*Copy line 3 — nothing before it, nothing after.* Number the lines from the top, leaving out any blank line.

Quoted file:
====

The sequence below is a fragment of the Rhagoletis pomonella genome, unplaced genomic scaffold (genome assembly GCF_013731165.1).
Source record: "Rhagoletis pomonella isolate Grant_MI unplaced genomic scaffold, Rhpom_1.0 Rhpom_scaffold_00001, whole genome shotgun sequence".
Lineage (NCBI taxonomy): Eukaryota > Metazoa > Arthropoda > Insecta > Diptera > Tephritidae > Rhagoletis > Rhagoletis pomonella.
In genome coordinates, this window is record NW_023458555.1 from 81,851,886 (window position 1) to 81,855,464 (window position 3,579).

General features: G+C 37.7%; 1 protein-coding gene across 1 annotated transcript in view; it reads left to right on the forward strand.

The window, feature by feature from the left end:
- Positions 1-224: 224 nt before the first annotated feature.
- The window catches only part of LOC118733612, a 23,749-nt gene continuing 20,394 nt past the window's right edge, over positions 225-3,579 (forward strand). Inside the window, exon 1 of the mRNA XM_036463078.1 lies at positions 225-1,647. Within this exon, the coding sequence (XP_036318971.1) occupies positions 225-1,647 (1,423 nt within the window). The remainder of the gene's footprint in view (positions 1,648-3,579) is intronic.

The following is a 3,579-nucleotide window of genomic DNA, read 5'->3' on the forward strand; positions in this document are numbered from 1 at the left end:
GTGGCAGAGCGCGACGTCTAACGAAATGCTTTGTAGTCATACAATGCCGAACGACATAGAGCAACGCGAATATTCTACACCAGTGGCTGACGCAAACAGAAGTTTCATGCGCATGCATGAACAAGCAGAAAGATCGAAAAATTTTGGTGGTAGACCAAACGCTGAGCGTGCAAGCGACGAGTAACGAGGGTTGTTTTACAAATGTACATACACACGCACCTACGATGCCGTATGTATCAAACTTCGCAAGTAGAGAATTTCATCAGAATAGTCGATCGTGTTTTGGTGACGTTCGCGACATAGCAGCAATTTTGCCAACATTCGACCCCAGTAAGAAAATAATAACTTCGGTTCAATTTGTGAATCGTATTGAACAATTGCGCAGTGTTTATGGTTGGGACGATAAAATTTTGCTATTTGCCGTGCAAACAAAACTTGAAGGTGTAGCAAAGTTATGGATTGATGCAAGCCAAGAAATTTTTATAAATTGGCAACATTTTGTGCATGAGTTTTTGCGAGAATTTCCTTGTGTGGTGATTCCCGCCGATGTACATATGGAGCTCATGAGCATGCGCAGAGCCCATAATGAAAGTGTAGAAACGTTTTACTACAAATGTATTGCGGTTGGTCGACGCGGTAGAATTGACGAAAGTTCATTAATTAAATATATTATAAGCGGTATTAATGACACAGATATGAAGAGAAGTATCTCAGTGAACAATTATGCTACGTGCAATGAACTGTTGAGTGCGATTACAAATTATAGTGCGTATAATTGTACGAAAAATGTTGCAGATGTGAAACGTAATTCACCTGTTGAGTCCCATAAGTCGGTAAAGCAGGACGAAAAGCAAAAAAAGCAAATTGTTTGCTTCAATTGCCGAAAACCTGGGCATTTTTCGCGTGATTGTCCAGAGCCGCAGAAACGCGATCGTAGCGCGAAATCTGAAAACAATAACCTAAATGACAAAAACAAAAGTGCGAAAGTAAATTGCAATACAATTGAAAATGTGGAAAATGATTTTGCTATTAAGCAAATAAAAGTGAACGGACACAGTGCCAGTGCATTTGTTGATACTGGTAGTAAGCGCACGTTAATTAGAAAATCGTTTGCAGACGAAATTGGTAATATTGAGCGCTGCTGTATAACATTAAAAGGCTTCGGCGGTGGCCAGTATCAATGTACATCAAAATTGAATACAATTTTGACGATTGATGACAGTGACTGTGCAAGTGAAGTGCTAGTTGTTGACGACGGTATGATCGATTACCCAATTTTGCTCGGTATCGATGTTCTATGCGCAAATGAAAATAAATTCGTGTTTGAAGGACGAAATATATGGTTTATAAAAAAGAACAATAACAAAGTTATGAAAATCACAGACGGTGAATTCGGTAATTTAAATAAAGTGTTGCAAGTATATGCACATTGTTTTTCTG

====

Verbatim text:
Lineage (NCBI taxonomy): Eukaryota > Metazoa > Arthropoda > Insecta > Diptera > Tephritidae > Rhagoletis > Rhagoletis pomonella.